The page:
A new holographic method of simulating black holes could solve the biggest mysteries in the cosmo

The first-ever image of a black hole taken by the Event Horizon Telescope captured the imagination of the world earlier this year. The image quickly became the most shared picture on social media and will be, without doubt, the picture that encapsulates 2019 for many people.

What the black hole image that became so-famous this year actually captured was a bright circle of light avoiding the event horizon of the supermassive black hole at the centre of galaxy Messier 87 — this circle is known as an Einstein ring.

Einstein rings are described by the theory of general relativity as the fabric of space-time becoming so distorted by the mass of the gravitational singularity at the centre of the black hole that it acts as a huge lens.

Such rings are simply another example of so-called gravitational lens effects when the distortion of space-time causes the deflection of light. The effect is also seen when the light from distant galaxies is ‘bent’ by a massive object — usually another galaxy — directly in front of it.

The image may well have been a triumph for science, but there are still a multitude of questions left to be answered about these space-time events.

(Left) Image of the black hole in M87 (Right) Image of the AdS black hole constructed from the response function. (©Hashimoto, K., Kinoshita, S., Murata, K., “Einstein Rings in Holography”, Phys. Rev. Lett. 123, 031602, DOI: 10.1103/PhysRevLett.123.031602)

Researchers from Osaka, Nihon, and Chuo Universities have suggested a novel approach to answering said questions. The theoretical framework they put forward involves an experiment to simulate a holographic image of a black hole. Described as a table-top experiment by the researchers, the method they propose could be conducted in labs across the world.

The ultimate aim is to use these simulations to better understand the physics of black holes and bridge the gap between quantum mechanics and general relativity by putting forward a working quantum theory of gravity. One of the consequences would be the accurate calculation of the radius of the Einstein ring.==============

Measuring String theory

As the theory of general relativity best describes the physics of massive objects such as stars and planets and quantum mechanics is used to describe subatomic physics, scientists have long suspected that as black holes consist of a huge mass compressed into an infinitesimally small space the key to unifying these theories lies in their study.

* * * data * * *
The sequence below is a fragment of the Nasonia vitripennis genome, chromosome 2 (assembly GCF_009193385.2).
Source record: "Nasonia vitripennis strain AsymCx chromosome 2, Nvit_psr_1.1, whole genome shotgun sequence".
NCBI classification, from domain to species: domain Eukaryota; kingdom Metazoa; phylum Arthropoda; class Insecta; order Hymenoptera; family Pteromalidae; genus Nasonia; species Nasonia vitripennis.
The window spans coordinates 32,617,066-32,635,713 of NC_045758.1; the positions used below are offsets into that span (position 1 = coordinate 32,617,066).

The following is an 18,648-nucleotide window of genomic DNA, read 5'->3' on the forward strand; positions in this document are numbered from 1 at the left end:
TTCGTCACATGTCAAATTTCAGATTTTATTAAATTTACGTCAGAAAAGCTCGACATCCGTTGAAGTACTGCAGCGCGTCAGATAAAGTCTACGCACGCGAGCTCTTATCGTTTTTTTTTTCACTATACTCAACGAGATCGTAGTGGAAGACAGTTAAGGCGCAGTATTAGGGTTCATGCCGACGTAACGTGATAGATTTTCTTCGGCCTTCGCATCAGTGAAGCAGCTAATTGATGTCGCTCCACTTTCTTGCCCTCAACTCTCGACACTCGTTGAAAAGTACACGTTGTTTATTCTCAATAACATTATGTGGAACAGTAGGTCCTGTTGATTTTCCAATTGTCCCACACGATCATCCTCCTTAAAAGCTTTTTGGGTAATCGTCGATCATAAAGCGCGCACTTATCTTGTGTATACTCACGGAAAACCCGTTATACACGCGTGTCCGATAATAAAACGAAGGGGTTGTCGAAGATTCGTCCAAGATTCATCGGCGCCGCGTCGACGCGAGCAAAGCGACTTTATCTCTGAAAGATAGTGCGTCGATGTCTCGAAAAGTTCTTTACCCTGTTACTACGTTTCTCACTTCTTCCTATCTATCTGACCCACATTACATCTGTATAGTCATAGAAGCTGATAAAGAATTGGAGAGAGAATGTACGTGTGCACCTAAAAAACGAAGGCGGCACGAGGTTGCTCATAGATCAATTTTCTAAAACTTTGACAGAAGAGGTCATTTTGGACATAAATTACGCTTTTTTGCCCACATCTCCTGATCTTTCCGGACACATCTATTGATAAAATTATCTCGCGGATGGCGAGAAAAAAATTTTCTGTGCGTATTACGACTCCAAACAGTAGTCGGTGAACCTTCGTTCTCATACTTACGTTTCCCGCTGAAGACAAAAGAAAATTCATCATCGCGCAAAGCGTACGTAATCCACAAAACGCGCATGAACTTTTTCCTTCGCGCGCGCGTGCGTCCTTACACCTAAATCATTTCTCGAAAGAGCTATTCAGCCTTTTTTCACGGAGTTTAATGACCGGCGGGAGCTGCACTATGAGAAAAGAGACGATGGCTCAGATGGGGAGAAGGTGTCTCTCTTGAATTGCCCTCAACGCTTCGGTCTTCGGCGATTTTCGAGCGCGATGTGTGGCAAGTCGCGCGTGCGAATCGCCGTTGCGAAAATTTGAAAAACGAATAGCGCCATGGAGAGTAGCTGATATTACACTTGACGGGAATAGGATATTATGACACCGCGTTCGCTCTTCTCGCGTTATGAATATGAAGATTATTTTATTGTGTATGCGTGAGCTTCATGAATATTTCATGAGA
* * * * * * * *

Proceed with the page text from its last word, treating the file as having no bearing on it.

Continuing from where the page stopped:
One such theory posits that all matter is composed of vibrating strings, smaller than any known or theorised particle. This theory — unsurprisingly referred to as string theory — also suggests there should be a correspondence between the four dimensions we perceive and strings in space with an additional dimension.

This relationship is often referred to as “holographic duality” as it resembles a 2D holographic surface holding the information of a 3D image or object.

Theoretical prediction of the image of the black hole from the table-top experiment. The radius of the ring depends on the temperature. The image of the black hole is deformed as the observation point θobs is varied. ( ©Hashimoto, K., Kinoshita, S., Murata, K., “Einstein Rings in Holography”, Phys. Rev. Lett. 123, 031602, DOI: 10.1103/PhysRevLett.123.031602)

Koji Hashimoto, the lead author of the paper from Osaka University, says: “The holographic image of a simulated black hole if observed by this tabletop experiment, may serve as an entrance to the world of quantum gravity.”

Taking the concept of holographic duality, the team’s study shows how the surface of a sphere — possessing two-dimensions — can be used to model a black hole in three dimensions. Light emitted by a source at one point on the sphere is measured at another showing the black hole if the spherical material allows holography.

The researchers also predict that the radius of the Einstein ring would be obtained should their theory be correct.

Co-author Keiju Murata concludes: “Our hope is that this project shows the way forward towards a better understanding of how our Universe truly operates on a fundamental level.”